The intersection of local political contexts, urban food governance and local food systems
Given the importance that current food-related challenges pose to our society, the potential of local food initiatives to address sustainability has gained increased academic attention. Nevertheless, research has increasingly demonstrated that local food initiatives might also have adverse effects and thus are limited in fulfilling their sustainability potential. The realisation that local food initiatives are not inherently generating positive changes has led many scholars to argue that the path towards food system transformation needs to be based on the coalition of their dispersed efforts. This emerging literature argues that connected networks of these ‘alternative’ practices – what this paper terms local food systems – can build more substantial collective power concerning the corporate food system and develop approaches that deepen change and include fairer sustainability transitions. However, as many local food initiatives rely on funding and volunteer work, their capacity to work infrastructures for integrated approaches is limited. In this context, influential players – those who can provide resources, such as local authorities – become key in the assemblage of local food systems, particularly if urban food governance mechanisms are in place. However, there is limited understanding of how the specific approaches adopted by local authorities concerning local food policymaking affect the internal dynamics of local food systems and whether this creates tensions within them. The presentation will focus on a recently conducted study that aims to fill this gap by analysing two case studies (Preston, UK and Vitoria-Gasteiz, Basque Country). Using urban political ecology (UPE) as a theoretical framework, this study contributes to deepening knowledge on the dynamics between broader local governance contexts, urban food governance mechanisms and local food systems. In particular, the presentation will show how local authorities, by setting specific policy priorities and allocating resources, affect the direction of local food systems and thus the alignment of diverse local food initiatives.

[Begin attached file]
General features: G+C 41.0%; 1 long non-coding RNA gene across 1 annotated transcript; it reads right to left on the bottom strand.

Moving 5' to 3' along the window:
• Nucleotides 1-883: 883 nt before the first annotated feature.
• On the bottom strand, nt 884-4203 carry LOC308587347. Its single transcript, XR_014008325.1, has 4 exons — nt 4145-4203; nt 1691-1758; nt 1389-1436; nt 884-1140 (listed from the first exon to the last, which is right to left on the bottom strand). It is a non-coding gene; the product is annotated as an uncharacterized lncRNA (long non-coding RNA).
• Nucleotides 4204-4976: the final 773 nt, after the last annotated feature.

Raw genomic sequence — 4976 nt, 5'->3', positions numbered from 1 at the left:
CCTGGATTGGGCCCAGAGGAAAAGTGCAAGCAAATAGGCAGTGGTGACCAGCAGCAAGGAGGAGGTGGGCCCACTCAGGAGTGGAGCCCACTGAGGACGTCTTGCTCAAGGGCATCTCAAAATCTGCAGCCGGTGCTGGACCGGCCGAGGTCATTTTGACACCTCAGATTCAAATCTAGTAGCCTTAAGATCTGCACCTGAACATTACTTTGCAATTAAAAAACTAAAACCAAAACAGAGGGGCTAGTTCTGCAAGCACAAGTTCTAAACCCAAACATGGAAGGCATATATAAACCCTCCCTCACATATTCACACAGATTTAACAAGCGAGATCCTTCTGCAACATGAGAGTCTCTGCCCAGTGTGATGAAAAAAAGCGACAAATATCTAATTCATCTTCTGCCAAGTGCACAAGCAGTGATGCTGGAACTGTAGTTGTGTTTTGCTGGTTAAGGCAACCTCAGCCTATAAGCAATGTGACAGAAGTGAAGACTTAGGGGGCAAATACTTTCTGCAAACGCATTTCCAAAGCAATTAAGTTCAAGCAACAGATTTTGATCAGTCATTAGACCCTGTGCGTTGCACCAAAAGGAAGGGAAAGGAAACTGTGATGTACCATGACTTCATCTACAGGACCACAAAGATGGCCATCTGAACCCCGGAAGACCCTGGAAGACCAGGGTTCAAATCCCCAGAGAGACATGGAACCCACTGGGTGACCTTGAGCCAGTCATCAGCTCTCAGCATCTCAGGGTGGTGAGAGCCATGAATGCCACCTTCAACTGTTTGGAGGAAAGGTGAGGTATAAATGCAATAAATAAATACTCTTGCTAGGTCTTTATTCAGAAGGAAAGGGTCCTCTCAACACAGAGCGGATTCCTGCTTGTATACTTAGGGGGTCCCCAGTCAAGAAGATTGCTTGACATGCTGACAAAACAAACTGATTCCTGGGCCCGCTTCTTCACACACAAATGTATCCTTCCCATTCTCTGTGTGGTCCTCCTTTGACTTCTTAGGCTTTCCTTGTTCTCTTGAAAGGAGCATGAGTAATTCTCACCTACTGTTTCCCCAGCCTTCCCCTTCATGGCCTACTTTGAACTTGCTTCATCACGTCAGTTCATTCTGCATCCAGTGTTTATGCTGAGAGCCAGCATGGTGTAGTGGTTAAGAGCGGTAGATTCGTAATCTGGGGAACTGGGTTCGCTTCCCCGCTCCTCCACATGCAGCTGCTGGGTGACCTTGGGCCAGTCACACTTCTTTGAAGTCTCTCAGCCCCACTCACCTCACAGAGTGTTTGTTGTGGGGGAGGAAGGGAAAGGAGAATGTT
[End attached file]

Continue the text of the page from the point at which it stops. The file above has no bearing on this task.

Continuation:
Tanya is a DTA3 COFUND/Marie-Curie Fellow at the University of Central Lancashire with research interests revolving mainly around sustainable agri-food systems and food security, having a background in community nutrition and public health. She is particularly concerned about how governance and the organisation of food systems and power relations affect food justice and accessibility related to food poverty and the food system. Recent research projects and her PhD project include analysing urban food strategies, local food initiatives’ connections and power configurations in local food systems.